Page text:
Make your own free website on Tripod.com

Bell H-13 Sioux (Model 47) Helicopter

The prototype for the Bell Model 47 helicopter first flew on December 8th, 1945. By March 1946, the aircraft had been awarded full certification as a civilian aircraft, a first for a helicopter anywhere in the world. The type remained in production until 1973, and was used by civilians, the U.S. Army, the U.S. Navy, and the armed forces of 39 other countries. It became a recognizable icon as the M*A*S*H ambulance helicopter (officially designated the H-13C) in the movie and television series. The H-13C was the result of a 1952 conversion of 15 H-13Bs to carry two litters externally.

The H-13C burns 6 gallons of aviation fuel per hour of routine usage. A full load of fuel costs $5.80.

 

Subassemblies: Small Helicopter chassis +2; Rotor -1, two fixed skids -1.

Powertrain: 117-kW Aerial HP gasoline engine with 117-kW Helicopter transmission and 29-gallon standard fuel tank [Body], 4,000-kWs battery.

Occ.: 2 CS Body, 2 PS on external pallets.

Cargo: 1.5 Body.

 

Armor F RL B T U

Body: 3/5 3/5 3/5 3/5 3/5

Rotor: 3/10 3/10 3/10 3/10 3/10

Wheels: 3/5 3/5 3/5 3/5 3/5

 

Equipment:

Body: Medium radio transmitter and receiver, navigation instruments, IFF, searchlight, two stretcher pallets (carried externally).

 

Statistics:

Size: 31'x?'x9' Payload: 0.49 tons Lwt.: 0.99 tons

Volume: 72 Maint.: 127 hours Cost: $2,470

HT: 11. HPs: 56 Body, 16 Rotor, 3 each Skid.

aSpeed: 85 aAccel: 2 aDecel: 6 aMR: 2 aSR: 1

Stall Speed: 0 mph.

 

Design Notes:

Historical data and design requirements created a paradox between engine output, historical loaded weight, and design loaded weight. Sources often did not specify which variant of the H-13 was under consideration for the data listed, and historical loaded weights that were found were always in excess of the 1,170 lb. design maximum required by the historical 117-kW engine (or even a historical variant, see below) found in the H-13C. One source did quote a 210-kW engine; this may have served better in the design, despite historical inaccuracy. To lower weight, the Open Frame Armor rule from p. VE23 was applied to lower chassis weight (and cost) by 1/5. Design loaded weight is 25% lighter than historical loaded weight, but still in excess of the powertrains's lifting capacity. Calculations were therefore made using the design loaded weight of 1,988 lbs. Fuel capacity is 30 gallons but the design purchases the historical 29 gallons. Design aSpeed was 106 mph, and was reduced 20% to the historical value. Since the medevac version was modeled, no consideration was given to weaponry, but some models carried two .30-cal M37C machine guns, two 7.62mm M60C machine guns, or 8-tube 2.75" FFARs.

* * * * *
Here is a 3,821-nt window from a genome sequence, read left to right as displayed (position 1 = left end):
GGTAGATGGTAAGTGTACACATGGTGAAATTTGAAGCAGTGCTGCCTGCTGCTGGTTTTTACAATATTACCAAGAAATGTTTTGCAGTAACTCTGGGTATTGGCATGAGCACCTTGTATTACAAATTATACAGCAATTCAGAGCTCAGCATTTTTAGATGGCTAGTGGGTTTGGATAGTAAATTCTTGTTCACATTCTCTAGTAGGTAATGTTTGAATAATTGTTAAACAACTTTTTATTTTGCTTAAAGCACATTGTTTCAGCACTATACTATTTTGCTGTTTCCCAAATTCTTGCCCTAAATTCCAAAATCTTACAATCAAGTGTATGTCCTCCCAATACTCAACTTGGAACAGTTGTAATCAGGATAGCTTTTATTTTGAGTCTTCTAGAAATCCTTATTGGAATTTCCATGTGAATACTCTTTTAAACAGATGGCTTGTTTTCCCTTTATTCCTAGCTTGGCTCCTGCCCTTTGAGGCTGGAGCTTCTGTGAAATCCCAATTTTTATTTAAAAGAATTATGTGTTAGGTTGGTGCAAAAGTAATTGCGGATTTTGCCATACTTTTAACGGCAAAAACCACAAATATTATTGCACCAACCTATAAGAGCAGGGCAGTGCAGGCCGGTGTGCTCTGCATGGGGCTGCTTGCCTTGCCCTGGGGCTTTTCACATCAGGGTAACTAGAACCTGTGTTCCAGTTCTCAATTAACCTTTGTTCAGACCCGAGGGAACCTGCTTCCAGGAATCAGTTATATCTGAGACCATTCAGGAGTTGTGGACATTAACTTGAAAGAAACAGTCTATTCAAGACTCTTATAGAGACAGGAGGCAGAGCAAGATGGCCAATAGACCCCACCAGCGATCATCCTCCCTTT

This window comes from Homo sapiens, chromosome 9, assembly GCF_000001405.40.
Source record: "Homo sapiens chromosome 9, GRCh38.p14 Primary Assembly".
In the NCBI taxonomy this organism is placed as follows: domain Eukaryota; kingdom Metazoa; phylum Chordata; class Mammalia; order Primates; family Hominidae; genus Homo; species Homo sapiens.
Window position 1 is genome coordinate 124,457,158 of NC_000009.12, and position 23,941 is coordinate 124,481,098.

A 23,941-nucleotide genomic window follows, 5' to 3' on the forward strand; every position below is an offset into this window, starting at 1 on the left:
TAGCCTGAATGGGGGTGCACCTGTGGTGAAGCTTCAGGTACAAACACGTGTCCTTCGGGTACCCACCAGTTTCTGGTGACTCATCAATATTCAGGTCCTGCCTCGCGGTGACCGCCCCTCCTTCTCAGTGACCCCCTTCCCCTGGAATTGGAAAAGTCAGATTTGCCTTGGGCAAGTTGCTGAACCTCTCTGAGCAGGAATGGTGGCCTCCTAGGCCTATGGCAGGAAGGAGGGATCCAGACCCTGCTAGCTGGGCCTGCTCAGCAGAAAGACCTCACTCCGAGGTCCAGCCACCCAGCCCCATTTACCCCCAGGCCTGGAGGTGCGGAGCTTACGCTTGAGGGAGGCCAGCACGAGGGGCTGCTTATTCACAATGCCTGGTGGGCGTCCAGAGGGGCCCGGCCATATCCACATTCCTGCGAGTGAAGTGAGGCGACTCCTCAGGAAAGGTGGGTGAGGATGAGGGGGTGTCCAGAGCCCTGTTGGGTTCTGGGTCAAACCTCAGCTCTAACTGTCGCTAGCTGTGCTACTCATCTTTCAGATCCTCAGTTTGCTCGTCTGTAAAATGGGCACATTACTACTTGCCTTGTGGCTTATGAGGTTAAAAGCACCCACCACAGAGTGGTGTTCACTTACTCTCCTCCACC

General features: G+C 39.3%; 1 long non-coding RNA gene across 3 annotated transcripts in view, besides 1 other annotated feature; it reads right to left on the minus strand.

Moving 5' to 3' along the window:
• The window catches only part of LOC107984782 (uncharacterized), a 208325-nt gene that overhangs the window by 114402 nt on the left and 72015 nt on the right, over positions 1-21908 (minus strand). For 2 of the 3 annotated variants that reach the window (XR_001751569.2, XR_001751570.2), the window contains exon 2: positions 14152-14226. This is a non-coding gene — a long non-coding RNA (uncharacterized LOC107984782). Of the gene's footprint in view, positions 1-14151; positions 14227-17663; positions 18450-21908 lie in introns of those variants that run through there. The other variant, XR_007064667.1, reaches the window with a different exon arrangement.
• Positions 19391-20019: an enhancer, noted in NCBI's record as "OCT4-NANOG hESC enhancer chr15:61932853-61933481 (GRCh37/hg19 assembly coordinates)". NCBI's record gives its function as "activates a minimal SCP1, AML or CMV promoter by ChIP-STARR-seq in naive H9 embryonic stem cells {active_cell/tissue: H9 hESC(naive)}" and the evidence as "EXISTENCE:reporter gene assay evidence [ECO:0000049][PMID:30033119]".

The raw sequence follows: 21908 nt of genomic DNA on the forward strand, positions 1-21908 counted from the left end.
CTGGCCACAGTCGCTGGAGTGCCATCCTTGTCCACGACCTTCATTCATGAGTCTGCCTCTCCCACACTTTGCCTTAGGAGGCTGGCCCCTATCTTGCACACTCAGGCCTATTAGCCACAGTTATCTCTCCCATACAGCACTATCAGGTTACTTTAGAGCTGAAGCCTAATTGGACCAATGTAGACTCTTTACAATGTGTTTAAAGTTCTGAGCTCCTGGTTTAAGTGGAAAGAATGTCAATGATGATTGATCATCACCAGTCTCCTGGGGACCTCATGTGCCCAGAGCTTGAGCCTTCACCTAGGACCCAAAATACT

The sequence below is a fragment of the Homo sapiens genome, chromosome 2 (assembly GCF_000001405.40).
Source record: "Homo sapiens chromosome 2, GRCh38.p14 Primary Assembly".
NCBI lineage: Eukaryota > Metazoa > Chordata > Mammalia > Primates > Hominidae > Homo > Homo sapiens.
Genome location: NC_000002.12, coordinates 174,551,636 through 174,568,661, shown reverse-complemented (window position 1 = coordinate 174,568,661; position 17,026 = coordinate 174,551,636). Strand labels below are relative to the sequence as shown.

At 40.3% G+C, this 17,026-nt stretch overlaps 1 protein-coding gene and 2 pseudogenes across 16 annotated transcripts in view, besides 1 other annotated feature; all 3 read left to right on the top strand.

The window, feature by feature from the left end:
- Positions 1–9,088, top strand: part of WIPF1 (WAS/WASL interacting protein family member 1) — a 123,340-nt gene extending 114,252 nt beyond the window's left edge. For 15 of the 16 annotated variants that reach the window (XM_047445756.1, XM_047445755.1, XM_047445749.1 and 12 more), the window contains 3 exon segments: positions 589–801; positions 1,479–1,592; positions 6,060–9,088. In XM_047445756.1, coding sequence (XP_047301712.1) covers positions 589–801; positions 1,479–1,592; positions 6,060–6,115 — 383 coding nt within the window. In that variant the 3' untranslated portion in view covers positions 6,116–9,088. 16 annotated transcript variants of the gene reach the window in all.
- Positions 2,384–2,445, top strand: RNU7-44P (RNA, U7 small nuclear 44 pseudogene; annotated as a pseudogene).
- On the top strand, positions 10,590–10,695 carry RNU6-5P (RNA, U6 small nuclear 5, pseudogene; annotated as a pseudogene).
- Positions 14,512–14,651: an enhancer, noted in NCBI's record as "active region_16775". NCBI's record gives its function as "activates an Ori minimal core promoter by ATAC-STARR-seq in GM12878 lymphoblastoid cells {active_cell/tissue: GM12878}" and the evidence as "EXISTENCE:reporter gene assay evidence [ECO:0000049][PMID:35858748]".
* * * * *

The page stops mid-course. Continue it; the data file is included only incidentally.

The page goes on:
Variants:

Dozens of variants exist for the Model 47, given its wide use in both civilian and military markets over the course of three decades. The prominent U.S. Army types used until 1962 include:

The H-13B (1948) was the original version accepted by the U.S. Army and designated "Sioux." 65 were built.

The H-13D was similar to the -C.

The H-13E was a 3-seat, dual-control trainer model.

The H-13G introduced a small elevator.

The H-13H upgraded the engines to 186-kW.

The H-13J featured a 179-kW engine.

The H-13K had a larger diameter main rotor and a 168-kW engine.

 

From the Aerodrome for GURPS

2008 by Jim Antonicic